Why is the speed of light considered to be the universal speed limit, and would it be possible to ever exceed that speed with some advanced technology?
Asked by: Nakul Jeirath
Experiments performed against Relativity predictions
have all supported Einstein's conclusions about the
behavior of matter as it approaches the speed of light.
Particle accelerators allow direct observation of
extremely high velocities of very small masses, and have
confirmed to high degrees of accuracy that mass increases
as objects travel near the speed of light.
Unless an experiment one day disagrees with and
overturns the Theory of Relativity,
it must be concluded that no acceleration in the normal
sense, regardless of power source, can overcome the
mass increase that demands and infinite force to just
reach the speed of light, let alone exceed it.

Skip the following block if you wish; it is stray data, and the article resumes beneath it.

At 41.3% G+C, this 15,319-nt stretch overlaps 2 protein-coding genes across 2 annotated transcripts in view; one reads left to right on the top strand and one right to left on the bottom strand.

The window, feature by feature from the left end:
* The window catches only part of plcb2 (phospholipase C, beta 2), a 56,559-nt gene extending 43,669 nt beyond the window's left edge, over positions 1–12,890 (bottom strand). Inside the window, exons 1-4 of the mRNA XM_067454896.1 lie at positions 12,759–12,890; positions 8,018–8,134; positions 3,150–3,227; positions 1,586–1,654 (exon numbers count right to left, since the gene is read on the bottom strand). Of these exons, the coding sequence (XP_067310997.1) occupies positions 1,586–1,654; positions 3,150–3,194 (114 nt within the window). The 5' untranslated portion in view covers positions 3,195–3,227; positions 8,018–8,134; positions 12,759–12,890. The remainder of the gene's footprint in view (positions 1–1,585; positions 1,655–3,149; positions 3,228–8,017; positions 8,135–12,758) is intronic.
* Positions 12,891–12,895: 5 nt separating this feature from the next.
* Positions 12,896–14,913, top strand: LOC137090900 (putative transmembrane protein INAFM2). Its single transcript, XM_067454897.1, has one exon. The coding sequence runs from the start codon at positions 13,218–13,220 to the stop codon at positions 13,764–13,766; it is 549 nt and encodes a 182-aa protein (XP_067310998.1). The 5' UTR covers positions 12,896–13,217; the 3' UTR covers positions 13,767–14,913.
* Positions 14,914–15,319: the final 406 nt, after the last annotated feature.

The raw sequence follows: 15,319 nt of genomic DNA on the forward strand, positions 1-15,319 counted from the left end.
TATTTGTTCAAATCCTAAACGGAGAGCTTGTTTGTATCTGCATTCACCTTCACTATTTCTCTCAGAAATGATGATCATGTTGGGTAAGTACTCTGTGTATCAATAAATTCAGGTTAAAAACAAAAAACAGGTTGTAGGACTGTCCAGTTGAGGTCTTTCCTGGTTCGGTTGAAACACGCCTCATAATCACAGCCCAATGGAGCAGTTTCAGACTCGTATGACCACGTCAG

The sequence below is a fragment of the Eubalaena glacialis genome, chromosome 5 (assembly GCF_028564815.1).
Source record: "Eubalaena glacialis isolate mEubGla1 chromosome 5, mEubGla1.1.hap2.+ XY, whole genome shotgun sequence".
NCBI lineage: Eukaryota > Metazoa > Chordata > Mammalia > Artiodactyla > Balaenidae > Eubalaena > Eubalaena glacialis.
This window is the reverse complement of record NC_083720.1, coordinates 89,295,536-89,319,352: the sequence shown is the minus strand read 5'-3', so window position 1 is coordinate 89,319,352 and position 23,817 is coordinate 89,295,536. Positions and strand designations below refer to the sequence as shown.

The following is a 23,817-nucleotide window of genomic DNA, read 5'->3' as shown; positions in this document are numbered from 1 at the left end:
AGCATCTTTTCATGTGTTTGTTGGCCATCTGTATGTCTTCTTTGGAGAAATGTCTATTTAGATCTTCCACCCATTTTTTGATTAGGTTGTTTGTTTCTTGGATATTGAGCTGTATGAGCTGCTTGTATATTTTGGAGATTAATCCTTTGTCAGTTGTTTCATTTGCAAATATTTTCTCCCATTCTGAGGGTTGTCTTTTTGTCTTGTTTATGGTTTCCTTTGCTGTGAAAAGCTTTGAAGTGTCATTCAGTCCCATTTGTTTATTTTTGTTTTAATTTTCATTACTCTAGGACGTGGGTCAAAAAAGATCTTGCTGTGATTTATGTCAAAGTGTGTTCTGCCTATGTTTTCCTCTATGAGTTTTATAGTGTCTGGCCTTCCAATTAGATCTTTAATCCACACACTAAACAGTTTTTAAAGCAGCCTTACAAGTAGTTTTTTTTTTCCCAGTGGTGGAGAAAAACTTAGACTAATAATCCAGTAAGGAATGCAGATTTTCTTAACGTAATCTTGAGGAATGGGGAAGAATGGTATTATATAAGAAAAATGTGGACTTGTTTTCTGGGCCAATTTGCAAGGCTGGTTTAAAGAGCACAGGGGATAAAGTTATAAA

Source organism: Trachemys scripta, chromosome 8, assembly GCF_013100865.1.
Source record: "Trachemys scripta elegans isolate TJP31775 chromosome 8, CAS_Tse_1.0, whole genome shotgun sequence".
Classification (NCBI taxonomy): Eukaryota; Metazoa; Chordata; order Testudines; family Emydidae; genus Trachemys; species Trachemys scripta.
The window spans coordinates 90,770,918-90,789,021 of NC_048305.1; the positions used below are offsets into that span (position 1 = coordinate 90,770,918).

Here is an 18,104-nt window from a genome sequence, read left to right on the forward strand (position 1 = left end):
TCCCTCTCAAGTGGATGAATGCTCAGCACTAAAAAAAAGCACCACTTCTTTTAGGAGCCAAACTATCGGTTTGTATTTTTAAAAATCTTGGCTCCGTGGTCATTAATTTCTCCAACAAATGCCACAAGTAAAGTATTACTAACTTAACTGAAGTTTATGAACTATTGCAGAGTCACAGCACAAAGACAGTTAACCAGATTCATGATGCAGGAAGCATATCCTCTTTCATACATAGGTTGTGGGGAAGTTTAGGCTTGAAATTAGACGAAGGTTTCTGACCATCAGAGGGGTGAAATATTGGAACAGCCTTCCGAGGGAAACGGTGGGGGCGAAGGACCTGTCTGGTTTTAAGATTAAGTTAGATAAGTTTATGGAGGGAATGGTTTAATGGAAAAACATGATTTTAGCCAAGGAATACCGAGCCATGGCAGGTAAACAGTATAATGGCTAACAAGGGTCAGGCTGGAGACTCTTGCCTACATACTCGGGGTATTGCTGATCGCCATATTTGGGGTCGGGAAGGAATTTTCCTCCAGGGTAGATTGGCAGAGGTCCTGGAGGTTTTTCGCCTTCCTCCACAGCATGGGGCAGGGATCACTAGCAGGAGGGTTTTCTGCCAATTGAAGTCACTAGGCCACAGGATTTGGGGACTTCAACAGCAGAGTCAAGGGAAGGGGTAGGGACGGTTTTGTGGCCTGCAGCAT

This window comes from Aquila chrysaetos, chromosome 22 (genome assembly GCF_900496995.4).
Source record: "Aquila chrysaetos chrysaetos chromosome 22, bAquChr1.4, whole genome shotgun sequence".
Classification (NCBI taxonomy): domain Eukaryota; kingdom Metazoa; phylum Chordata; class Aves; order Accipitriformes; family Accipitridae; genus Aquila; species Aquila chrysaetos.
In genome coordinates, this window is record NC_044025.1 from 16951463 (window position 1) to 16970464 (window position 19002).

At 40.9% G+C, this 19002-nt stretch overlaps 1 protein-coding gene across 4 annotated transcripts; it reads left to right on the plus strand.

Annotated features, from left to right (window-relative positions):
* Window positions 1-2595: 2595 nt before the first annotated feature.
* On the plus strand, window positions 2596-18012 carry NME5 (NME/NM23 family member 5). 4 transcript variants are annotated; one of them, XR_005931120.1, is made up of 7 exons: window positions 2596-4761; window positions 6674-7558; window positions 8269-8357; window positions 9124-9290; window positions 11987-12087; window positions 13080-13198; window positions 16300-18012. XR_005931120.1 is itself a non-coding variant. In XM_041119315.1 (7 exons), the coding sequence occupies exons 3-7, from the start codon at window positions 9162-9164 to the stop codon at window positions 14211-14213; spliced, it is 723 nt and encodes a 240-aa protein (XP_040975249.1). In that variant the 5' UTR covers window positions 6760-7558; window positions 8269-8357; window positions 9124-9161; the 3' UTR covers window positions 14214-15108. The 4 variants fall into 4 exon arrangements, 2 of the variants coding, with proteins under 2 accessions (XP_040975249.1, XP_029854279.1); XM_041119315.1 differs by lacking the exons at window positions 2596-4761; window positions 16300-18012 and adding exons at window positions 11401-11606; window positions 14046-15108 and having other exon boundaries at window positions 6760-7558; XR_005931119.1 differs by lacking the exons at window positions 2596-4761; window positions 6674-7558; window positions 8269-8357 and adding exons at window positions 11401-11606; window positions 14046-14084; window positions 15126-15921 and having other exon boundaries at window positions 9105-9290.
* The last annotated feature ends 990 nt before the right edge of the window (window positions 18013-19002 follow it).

Modern Physics can only postulate travelling from point A
to point B in less time than a light beam via non-conventional
'bending' of space itself via black hole-like distortion
of space. Even if that technology could be realized in
the distant future, one could argue that it would not
represent 'speed' in the sense of travelling THROUGH
space at greater than light speed.
Answered by: Paul Walorski, B.A. Physics, Part-time Physics Instructor
'The mathematician's patterns, like the painter's or the poets, must be beautiful; the ideas, like the colours or the words, must fit together in a harmonious way. Beauty is the first test: there is no permanent place in the world for ugly mathematics.'